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The European Union and Ukraine have agreed to delay the implementation of their free-trade pact until the end of next year. The move is a concession to Russia, which had complained its industry would be hurt by the deal.
European leaders said late Friday that they would allow Ukraine to delay putting a landmark trade deal into effect, after Moscow threatened to block Ukrainian goods to Russia.
The EU said it would allow Ukraine to maintain its current tariffs until early 2016, but it would still have to undertake major economic and political reforms required by the agreement.
Postponing the deal helps address one of the issues at the heart of the crisis. Russia had threatened to slap import tariffs on Ukrainian goods from November 1, arguing that the pact would squeeze it out and provide a route for EU goods to flood into Russia.
The delay provides "breathing space to discuss whatever problem may arise, and then it will be up to the three parties concerned to see what they do after January 1, 2016," EU Trade Commissioner Karel De Gucht told a news conference. "I hope by then we come to a solution," he added, after talks in Brussels with Russian Economy Minister Alexei Ulyukayev and Ukrainian Foreign Minister Pavlo Klimkin.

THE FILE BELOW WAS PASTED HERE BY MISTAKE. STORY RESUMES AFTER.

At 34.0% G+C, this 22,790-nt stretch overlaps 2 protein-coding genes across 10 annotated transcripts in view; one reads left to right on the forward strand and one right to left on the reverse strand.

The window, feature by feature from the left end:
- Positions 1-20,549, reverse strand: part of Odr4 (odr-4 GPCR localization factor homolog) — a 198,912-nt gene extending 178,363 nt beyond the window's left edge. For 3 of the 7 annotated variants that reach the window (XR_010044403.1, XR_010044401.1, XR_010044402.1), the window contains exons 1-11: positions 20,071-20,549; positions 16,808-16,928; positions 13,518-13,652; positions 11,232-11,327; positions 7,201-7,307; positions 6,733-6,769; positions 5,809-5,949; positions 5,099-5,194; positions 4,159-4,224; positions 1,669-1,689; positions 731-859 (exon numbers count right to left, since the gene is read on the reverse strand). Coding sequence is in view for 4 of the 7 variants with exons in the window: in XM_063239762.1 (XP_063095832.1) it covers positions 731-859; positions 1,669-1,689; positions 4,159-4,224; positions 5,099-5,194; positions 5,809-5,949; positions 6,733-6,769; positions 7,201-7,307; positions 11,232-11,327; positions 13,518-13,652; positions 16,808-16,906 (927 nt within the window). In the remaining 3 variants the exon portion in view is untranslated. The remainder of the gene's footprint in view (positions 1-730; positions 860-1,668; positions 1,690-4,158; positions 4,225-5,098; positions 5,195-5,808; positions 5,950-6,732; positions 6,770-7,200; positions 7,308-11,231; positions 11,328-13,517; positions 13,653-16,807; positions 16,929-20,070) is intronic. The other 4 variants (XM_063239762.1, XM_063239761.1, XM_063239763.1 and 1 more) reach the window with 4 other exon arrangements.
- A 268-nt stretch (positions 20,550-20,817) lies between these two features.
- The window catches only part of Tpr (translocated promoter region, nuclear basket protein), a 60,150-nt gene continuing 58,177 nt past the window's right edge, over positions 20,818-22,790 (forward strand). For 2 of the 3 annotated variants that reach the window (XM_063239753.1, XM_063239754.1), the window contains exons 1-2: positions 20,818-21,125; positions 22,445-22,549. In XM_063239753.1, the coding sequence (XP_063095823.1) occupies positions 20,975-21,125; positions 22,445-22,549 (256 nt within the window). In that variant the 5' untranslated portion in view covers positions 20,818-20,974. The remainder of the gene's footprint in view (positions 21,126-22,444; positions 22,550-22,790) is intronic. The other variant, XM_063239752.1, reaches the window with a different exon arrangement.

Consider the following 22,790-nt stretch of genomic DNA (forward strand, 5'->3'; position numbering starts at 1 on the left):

Earlier in the day, Ukrainian President Petro Poroshenko announced that legislators would ratify the landmark deal with Europe next Tuesday pivoting his country firmly toward the West over half a year after its pro-Russian leader was ousted from power following months of protests.
The EU and United States both imposed new sanctions against Moscow on Friday over what they said was its military backing for separatist rebels in the east of Ukraine.
A ceasefire agreement, signed last week in the Belarusian capital of Minsk, has been riddled with violations from the start, though it has helped reduce casualties and brought dozens of prisoners on each side home.
Near midnight on Friday, 33 Russian trucks crossed into Ukraine carrying humanitarian aid for the hard-hit east, Russian customs official Rayan Farkushin was quoted as saying by the Interfax and RIA Novosti news agencies.
A previous Russian humanitarian convoy caused controversy when it entered Ukraine unilaterally in August; Ukrainian officials worried it was cover for bringing in aid to the rebels or spiriting away industrial equipment seized by the rebels.
But the Minsk agreement provided for two additional convoys. Russian officials said the aid would include food, water purifiers and electrical generators.
bk/jm (Reuters, AP)